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Amsterdam ancient appearance arms beautiful brought called character church considered continually course custom delight door doubt Dutch earth English face fact feelings fire gathered gave give given governor grave green hand head heard heart hour Indian keep kind known lady land learned light living look manner matter ment mighty mind mountains nature neighbors never night observed once passed Peter philosophers pipe poor present readers received river round savages scene seated seemed seen short side smoke sometimes soon sound spirit story taken thing thought tion told took trees true turned village wandering whole worthy writers young
Stran 32 - The name of the child, the air of the mother, the tone of her voice, all awakened a train of recollections in his mind. "What is your name, my good woman?
Stran 21 - Eip lay musing on this scene; evening was gradually advancing, the mountains began to throw their long blue shadows over the valleys; he saw that it would be dark long before he could reach the village, and he heaved a heavy sigh when he thought of encountering the terrors of Dame Van Winkle. As he was about to descend, he heard a voice from a distance, hallooing, "Rip Van Winkle!
Stran 440 - ... improvement, which is making such incessant changes in other parts of this restless country, sweeps by them unobserved. They are like those little nooks of still water which border a rapid stream; where we may see the straw and bubble riding quietly at anchor, or slowly revolving in their mimic harbor, undisturbed by the rush of the passing current.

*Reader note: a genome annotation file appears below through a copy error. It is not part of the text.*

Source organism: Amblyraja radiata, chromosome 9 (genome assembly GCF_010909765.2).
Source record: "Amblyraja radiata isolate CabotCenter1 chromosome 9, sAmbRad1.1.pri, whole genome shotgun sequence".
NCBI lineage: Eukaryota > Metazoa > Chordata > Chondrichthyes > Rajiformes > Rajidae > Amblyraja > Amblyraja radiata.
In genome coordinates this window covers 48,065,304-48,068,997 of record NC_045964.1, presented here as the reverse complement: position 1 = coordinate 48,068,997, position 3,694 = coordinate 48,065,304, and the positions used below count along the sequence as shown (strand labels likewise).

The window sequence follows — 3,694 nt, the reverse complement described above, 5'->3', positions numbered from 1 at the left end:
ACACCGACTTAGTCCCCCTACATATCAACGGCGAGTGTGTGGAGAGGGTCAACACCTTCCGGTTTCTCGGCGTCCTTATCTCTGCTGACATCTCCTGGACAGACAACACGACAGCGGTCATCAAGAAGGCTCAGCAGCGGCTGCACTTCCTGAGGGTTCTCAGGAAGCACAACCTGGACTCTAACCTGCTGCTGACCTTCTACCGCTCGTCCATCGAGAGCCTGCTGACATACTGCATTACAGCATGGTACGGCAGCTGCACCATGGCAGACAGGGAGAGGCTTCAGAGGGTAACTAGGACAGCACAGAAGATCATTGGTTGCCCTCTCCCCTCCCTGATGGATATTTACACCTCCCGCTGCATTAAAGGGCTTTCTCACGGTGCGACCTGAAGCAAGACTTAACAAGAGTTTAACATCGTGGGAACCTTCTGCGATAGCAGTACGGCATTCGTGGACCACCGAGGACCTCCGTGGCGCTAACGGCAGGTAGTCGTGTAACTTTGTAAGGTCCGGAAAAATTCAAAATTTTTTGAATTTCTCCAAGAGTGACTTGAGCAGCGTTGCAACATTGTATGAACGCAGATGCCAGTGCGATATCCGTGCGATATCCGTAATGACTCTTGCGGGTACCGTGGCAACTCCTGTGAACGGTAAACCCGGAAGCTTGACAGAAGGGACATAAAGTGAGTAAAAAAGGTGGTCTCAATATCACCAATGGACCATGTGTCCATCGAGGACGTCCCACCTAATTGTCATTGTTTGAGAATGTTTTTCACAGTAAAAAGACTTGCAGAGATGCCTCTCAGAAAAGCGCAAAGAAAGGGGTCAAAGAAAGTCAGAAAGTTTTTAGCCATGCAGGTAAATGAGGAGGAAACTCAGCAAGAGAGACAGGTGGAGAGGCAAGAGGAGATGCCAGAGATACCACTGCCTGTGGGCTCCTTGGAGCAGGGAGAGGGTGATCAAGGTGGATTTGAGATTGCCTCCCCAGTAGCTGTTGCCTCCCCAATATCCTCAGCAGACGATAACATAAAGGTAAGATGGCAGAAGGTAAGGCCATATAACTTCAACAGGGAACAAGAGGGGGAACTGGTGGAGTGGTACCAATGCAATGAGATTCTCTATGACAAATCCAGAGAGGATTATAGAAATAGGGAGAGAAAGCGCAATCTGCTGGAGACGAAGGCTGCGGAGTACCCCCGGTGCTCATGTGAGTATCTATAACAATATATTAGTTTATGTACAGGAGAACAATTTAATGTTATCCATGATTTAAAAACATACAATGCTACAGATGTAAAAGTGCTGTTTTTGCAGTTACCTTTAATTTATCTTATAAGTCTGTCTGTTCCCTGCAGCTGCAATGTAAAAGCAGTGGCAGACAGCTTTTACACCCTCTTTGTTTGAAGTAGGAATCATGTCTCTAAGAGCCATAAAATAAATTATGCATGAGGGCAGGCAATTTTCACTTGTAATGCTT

Stran 23 - They were dressed in a quaint outlandish fashion; some wore short doublets, others jerkins, with long knives in their belts, and most of them had enormous breeches, of similar style with that of the guide's. Their visages, too, were peculiar...
Stran 22 - Passing through the ravine, they came to a hollow, like a small amphitheatre, surrounded by perpendicular precipices, over the brinks of which impending trees shot their branches, so that you only caught glimpses of the azure sky and the bright evening cloud.
Stran 19 - ... august personage, Nicholas Vedder himself, sacred from the daring tongue of this terrible virago, who charged him outright with encouraging her husband in habits of idleness. Poor Rip was at last reduced almost to despair; and his only alternative, to escape from the...
Stran 445 - Mather's direful tales, until the gathering dusk of the evening made the printed page a mere mist before his eyes. Then, as he wended his way, by swamp and stream and awful woodland, to the farmhouse where he happened to be quartered, every sound of nature, at that witching hour, fluttered his excited imagination : the moan of the whip-poor-will...
Stran 21 - Rip Van Winkle ! Rip Van Winkle ! " He looked round, but could see nothing but a crow winging its solitary flight across the mountain. He thought his fancy must have deceived him, and turned again to descend, when he heard the same cry ring through the still evening air; " Rip Van Winkle ! Rip Van Winkle...
Stran 32 - Ah, poor man, Rip Van Winkle was his name, but it's twenty years since he went away from home with his gun, and never has been heard of since— his dog came home without him; but whether he shot himself, or was carried away by the Indians, nobody can tell. I was then but a little girl.
Stran 35 - ... husband, whom Rip recollected for one of the urchins that used to climb upon his back. As to Rip's son and heir, who was the ditto of himself, seen leaning against the tree, he was employed to work on the farm, but evinced an hereditary disposition to attend to anything else but his business.